providing a solution comprising a lanthanide compound, a halide compound and a first solvent; introducing a capping agent to the solution to form a mixture; heating the mixture under pressure to produce a plurality of particles; and recovering the particles from the mixture.

According to another aspect of the present invention, there is provided a water-soluble particle comprising surface functional group, the particles exhibit up-conversion luminescence utilizing NIR excitation, wherein the particles are synthesized by a one-pot process.

BRIEF DESCRIPTION OF THE DRAWINGS

FIG. 1 shows Transmission Electron Micrograph (TEM) of a plurality of NaYF4:Yb3+/Er3+ particles modified by 3-mercaptopropionic acid (3MA) as embodied in the present invention. FIG. 1A shows the particles at low-magnification; FIG. 1B shows the particles at high-magnification; FIG. 1C shows the particles at high-resolution; and FIG. 1D shows the selected area electron diffraction (SAED) pattern of the particles.

FIG. 2 shows a Transmission Electron Micrograph (TEM) of a plurality of NaYF4:Yb3+/Er3+ particles modified by 6-aminocaproic acid (6AA) as embodied in the present invention at low magnification.

FIG. 3 shows a Transmission Electron Micrograph (TEM) of a plurality of NaYF4:Yb3+/Er3+ particles modified by poly(ethylene glycol) methyl ether (PEG) as embodied in the present invention at low magnification.

FIG. 4 shows Transmission Electron Micrographs (TEM) of a plurality of BaGdF5:Yb3+/Er3+ particles modified by polyethylenimine (PEI) as embodied in the present invention. FIG. 4A shows the particles at low-magnification; FIG. 4B shows the particles at high-magnification; FIG. 4C shows the selected area electron diffraction (SAED) pattern of the particles; and FIG. 4D shows the particles at high-resolution.

FIG. 5 shows a histogram showing the size distribution of the BaGdF5:Yb3+/Er3+ particles modified by polyethylenimine (PEI) as embodied in the present invention. The histogram shows the particle size distribution with an average size of about 10 nm.

FIG. 6 shows the Energy Dispersive Spectroscopy (EDS) of the BaGdF5:Yb3+/Er3+ particles modified by polyethylenimine (PEI) as embodied in the present invention.

FIG. 7 shows the X-ray Diffraction (XRD) patterns of the NaYF4:Yb3+/Er3+ particles as embodied in the present invention when compared with the standard NaYF4 powders. FIG. 7B shows the XRD patterns of the particles modified by 3MA; FIG. 7C shows the XRD patterns of the particles modified by 6AA; FIG. 7D shows the XRD patterns of the particles modified by PEG; and FIG. 7A shows the XRD patterns of the standard NaYF4 powders.

FIG. 8 shows the Fourier Transform Infrared (FTIR) spectra of the surface modified NaYF4:Yb3+/Er3+ particles as embodied in the present invention. FIG. 8A shows the FTIR spectra of the particles modified by 3MA and the corresponding spectra of 3MA; FIG. 8B shows the FTIR spectra of the particles modified by 6AA and the corresponding spectra of 6AA; and FIG. 8C shows the FTIR spectra of the particles modified by PEG and the corresponding spectra of PEG.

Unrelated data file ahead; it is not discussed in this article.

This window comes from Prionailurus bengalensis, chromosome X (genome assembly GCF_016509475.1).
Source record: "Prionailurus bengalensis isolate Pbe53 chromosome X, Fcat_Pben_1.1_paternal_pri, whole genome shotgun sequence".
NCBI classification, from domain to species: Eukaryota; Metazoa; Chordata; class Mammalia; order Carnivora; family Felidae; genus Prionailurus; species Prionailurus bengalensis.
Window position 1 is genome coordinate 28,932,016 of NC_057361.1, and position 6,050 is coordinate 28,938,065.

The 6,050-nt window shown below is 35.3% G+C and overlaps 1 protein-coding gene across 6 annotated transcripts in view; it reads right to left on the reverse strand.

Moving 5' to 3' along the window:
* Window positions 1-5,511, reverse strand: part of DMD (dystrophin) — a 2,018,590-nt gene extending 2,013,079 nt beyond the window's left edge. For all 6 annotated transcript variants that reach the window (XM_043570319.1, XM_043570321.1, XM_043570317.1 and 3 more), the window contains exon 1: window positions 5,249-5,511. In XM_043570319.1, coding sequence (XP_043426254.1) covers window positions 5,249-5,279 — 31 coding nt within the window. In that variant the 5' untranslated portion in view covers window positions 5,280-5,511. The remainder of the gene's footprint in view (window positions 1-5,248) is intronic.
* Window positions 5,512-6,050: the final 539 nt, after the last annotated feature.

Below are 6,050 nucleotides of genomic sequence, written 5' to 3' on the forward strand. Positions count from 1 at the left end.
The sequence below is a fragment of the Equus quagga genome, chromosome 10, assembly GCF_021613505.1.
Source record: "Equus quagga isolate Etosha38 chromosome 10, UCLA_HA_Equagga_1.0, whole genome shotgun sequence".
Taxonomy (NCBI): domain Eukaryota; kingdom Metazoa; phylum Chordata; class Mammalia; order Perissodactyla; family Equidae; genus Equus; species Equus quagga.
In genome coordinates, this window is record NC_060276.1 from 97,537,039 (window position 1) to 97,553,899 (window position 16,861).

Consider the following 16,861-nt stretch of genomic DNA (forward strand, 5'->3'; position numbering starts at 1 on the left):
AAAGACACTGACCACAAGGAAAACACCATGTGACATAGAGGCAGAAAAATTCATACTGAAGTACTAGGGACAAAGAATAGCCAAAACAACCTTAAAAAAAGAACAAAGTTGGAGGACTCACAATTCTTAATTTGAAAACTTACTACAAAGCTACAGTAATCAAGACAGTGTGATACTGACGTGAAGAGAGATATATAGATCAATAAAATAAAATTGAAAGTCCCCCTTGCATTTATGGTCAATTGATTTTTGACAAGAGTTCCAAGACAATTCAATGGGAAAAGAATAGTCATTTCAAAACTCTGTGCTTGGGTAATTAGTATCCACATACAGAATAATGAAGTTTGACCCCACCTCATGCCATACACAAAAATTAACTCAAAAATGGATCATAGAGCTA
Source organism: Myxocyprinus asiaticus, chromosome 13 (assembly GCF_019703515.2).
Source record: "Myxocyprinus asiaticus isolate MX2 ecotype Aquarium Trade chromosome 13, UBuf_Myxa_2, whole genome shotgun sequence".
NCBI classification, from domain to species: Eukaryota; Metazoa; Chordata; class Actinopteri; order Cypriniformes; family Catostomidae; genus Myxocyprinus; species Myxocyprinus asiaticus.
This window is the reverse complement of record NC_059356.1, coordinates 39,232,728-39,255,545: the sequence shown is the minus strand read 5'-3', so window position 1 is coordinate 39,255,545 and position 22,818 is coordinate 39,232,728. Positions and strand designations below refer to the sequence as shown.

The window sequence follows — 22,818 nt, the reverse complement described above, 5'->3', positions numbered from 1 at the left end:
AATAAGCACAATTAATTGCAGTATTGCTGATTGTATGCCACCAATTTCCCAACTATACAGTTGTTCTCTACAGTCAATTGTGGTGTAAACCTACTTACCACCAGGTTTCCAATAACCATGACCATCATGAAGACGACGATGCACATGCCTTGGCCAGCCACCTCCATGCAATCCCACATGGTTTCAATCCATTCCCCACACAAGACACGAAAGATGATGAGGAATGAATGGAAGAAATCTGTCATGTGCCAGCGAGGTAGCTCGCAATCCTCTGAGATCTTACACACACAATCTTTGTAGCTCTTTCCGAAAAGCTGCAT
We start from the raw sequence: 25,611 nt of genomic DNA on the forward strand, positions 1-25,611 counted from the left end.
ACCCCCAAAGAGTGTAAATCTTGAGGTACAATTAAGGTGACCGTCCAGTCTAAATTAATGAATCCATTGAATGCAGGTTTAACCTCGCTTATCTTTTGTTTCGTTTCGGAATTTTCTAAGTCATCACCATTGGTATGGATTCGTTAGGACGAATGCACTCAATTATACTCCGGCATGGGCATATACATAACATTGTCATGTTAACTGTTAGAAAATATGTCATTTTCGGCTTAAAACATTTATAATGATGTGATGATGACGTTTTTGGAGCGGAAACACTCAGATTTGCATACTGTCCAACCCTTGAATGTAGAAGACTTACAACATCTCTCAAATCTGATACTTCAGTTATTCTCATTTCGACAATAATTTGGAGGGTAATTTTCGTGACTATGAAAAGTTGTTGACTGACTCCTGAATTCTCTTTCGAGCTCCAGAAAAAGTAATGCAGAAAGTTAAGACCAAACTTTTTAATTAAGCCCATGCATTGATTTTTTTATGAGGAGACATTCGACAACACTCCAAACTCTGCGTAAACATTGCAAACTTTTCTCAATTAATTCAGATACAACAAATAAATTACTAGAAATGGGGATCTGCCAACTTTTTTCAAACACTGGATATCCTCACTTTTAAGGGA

FIG. 9 shows photographs of the 0.05 wt % colloidal solution of the surface modified NaYF4:Yb3+/Er3+ particles as embodied in the present invention. FIG. 9A shows the particle colloidal without excitation of 975 nm laser; and FIG. 9B shows the particle colloidal with excitation of 975 nm laser.

FIG. 10 shows the up-conversion luminescence spectra of 0.05 wt % colloidal solution of the surface modified NaYF4:Yb3+/Er3+ particles as embodied in the present invention. FIG. 10A shows the up-conversion luminescence spectra of the particles modified by 3MA; FIG. 10B shows the up-conversion luminescence spectra of the particles modified by 6AA; FIG. 10C shows the up-conversion luminescence spectra of the particles modified by PEG.

FIG. 11 shows Log-Log plots of the upconversion luminescence intensity versus excitation power for the BaGdF5:Yb3+/Er3+ particles modified by polyethylenimine (PEI) as embodied in the present invention.

FIG. 12 shows a plot of magnetization versus applied magnetic field for the BaGdF5:Yb3+/Er3+ particles modified by polyethylenimine (PEI) as embodied in the present invention at room temperature.

FIG. 13 shows multi-photon con-focal fluorescent microscopy image of human cervical HeLa cells after 12 hrs of exposure to the surface modified NaYF4:Yb3+/Er3+ particles as embodied in the present invention. FIG. 13A shows an image of the particles modified by 3MA; FIG. 13B shows an image of the particles modified by 6AA; and FIG. 13C shows an image of the particles modified by PEG. (Ao), (Bo) and (Co) are the corresponding bright field images of HeLa cells. The overlay of the corresponding fluorescent microscopy images and bright field images are shown in (A1), (B1) and (C1), respectively.

FIG. 14 shows multi-photon con-focal fluorescent microscopy image of human lung carcinoma A549 cells after 90 min of exposure to the surface modified NaYF4:Yb3+/Er3+ particles as embodied in the present invention. FIG. 14A shows an image of the particles modified by 3MA; FIG. 14B shows an image of the particles modified by 6AA; and FIG. 14C shows an image of the particles modified by PEG. (Ao), (Bo) and (Co) are the corresponding bright field images of A549 cells. The overlay of the corresponding fluorescent microscopy images and bright field images are shown in (A1), (B1) and (C1), respectively.